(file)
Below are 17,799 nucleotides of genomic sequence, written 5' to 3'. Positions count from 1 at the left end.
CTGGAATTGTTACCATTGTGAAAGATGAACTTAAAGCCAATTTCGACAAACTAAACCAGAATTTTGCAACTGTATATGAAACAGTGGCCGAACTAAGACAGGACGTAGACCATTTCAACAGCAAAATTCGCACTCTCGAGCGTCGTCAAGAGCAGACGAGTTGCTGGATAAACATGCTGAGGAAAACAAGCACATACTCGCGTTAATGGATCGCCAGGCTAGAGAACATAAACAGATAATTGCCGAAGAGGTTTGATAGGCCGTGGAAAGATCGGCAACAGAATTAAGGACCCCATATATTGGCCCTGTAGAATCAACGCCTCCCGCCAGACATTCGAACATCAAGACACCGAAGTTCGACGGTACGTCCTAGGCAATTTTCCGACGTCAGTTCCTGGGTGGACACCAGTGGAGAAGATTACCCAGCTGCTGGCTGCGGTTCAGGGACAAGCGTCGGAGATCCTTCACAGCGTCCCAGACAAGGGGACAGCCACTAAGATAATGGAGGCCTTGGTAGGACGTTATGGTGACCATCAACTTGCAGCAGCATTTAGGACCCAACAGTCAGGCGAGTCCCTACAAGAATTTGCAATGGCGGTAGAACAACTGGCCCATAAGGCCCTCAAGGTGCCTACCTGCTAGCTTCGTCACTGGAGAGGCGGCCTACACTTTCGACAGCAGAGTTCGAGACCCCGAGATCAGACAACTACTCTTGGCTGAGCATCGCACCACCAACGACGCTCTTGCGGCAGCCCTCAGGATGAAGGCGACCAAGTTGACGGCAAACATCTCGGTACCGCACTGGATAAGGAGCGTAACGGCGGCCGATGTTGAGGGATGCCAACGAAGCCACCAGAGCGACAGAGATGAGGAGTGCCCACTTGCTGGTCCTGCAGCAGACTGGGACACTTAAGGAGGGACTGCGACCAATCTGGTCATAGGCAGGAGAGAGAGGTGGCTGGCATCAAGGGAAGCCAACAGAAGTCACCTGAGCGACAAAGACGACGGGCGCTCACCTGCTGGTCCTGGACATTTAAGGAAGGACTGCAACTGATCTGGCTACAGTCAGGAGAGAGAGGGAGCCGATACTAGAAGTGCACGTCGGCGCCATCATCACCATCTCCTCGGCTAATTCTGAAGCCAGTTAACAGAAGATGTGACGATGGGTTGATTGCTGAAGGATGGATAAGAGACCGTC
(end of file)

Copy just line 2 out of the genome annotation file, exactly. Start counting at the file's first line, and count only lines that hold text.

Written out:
CTGGAATTGTTACCATTGTGAAAGATGAACTTAAAGCCAATTTCGACAAACTAAACCAGAATTTTGCAACTGTATATGAAACAGTGGCCGAACTAAGACAGGACGTAGACCATTTCAACAGCAAAATTCGCACTCTCGAGCGTCGTCAAGAGCAGACGAGTTGCTGGATAAACATGCTGAGGAAAACAAGCACATACTCGCGTTAATGGATCGCCAGGCTAGAGAACATAAACAGATAATTGCCGAAGAGGTTTGATAGGCCGTGGAAAGATCGGCAACAGAATTAAGGACCCCATATATTGGCCCTGTAGAATCAACGCCTCCCGCCAGACATTCGAACATCAAGACACCGAAGTTCGACGGTACGTCCTAGGCAATTTTCCGACGTCAGTTCCTGGGTGGACACCAGTGGAGAAGATTACCCAGCTGCTGGCTGCGGTTCAGGGACAAGCGTCGGAGATCCTTCACAGCGTCCCAGACAAGGGGACAGCCACTAAGATAATGGAGGCCTTGGTAGGACGTTATGGTGACCATCAACTTGCAGCAGCATTTAGGACCCAACAGTCAGGCGAGTCCCTACAAGAATTTGCAATGGCGGTAGAACAACTGGCCCATAAGGCCCTCAAGGTGCCTACCTGCTAGCTTCGTCACTGGAGAGGCGGCCTACACTTTCGACAGCAGAGTTCGAGACCCCGAGATCAGACAACTACTCTTGGCTGAGCATCGCACCACCAACGACGCTCTTGCGGCAGCCCTCAGGATGAAGGCGACCAAGTTGACGGCAAACATCTCGGTACCGCACTGGATAAGGAGCGTAACGGCGGCCGATGTTGAGGGATGCCAACGAAGCCACCAGAGCGACAGAGATGAGGAGTGCCCACTTGCTGGTCCTGCAGCAGACTGGGACACTTAAGGAGGGACTGCGACCAATCTGGTCATAGGCAGGAGAGAGAGGTGGCTGGCATCAAGGGAAGCCAACAGAAGTCACCTGAGCGACAAAGACGACGGGCGCTCACCTGCTGGTCCTGGACATTTAAGGAAGGACTGCAACTGATCTGGCTACAGTCAGGAGAGAGAGGGAGCCGATACTAGAAGTGCACGTCGGCGCCATCATCACCATCTCCTCGGCTAATTCTGAAGCCAGTTAACAGAAGATGTGACGATGGGTTGATTGCTGAAGGATGGATAAGAGACCGTC